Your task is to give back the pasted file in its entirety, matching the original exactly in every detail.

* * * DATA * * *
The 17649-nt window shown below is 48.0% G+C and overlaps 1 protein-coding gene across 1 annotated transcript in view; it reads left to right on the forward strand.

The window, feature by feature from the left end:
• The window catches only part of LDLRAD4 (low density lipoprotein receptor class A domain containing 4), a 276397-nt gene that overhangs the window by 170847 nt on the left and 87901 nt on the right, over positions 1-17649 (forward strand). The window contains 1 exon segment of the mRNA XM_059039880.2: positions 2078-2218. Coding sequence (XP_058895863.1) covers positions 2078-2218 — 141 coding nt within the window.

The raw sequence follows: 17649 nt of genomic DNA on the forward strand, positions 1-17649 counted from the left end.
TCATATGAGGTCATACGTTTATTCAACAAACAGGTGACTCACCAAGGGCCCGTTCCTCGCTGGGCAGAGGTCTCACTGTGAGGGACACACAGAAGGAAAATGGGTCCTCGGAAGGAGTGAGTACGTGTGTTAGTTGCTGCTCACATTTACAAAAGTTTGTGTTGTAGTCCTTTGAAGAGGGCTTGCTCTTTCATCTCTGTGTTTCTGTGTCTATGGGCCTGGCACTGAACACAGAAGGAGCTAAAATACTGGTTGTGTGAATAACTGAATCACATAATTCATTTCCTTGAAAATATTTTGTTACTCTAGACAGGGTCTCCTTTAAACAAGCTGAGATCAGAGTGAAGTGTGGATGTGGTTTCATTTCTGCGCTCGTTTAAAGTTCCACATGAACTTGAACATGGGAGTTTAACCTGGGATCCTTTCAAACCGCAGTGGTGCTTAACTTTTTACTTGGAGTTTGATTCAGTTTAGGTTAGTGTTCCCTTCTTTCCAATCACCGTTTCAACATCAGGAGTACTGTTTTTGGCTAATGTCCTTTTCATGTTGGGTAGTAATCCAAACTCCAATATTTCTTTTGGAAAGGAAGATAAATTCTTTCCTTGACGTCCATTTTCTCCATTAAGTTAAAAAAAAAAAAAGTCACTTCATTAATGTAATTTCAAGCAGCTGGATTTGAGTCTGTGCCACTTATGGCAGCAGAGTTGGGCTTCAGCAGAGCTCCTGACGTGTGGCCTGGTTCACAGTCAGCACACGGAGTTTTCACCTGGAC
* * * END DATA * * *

The 17649-nt window shown below is 48.0% G+C and overlaps 1 protein-coding gene across 1 annotated transcript in view; it reads left to right on the forward strand.

The window, feature by feature from the left end:
• The window catches only part of LDLRAD4 (low density lipoprotein receptor class A domain containing 4), a 276397-nt gene that overhangs the window by 170847 nt on the left and 87901 nt on the right, over positions 1-17649 (forward strand). The window contains 1 exon segment of the mRNA XM_059039880.2: positions 2078-2218. Coding sequence (XP_058895863.1) covers positions 2078-2218 — 141 coding nt within the window.

The raw sequence follows: 17649 nt of genomic DNA on the forward strand, positions 1-17649 counted from the left end.
TCATATGAGGTCATACGTTTATTCAACAAACAGGTGACTCACCAAGGGCCCGTTCCTCGCTGGGCAGAGGTCTCACTGTGAGGGACACACAGAAGGAAAATGGGTCCTCGGAAGGAGTGAGTACGTGTGTTAGTTGCTGCTCACATTTACAAAAGTTTGTGTTGTAGTCCTTTGAAGAGGGCTTGCTCTTTCATCTCTGTGTTTCTGTGTCTATGGGCCTGGCACTGAACACAGAAGGAGCTAAAATACTGGTTGTGTGAATAACTGAATCACATAATTCATTTCCTTGAAAATATTTTGTTACTCTAGACAGGGTCTCCTTTAAACAAGCTGAGATCAGAGTGAAGTGTGGATGTGGTTTCATTTCTGCGCTCGTTTAAAGTTCCACATGAACTTGAACATGGGAGTTTAACCTGGGATCCTTTCAAACCGCAGTGGTGCTTAACTTTTTACTTGGAGTTTGATTCAGTTTAGGTTAGTGTTCCCTTCTTTCCAATCACCGTTTCAACATCAGGAGTACTGTTTTTGGCTAATGTCCTTTTCATGTTGGGTAGTAATCCAAACTCCAATATTTCTTTTGGAAAGGAAGATAAATTCTTTCCTTGACGTCCATTTTCTCCATTAAGTTAAAAAAAAAAAAAGTCACTTCATTAATGTAATTTCAAGCAGCTGGATTTGAGTCTGTGCCACTTATGGCAGCAGAGTTGGGCTTCAGCAGAGCTCCTGACGTGTGGCCTGGTTCACAGTCAGCACACGGAGTTTTCACCTGGAC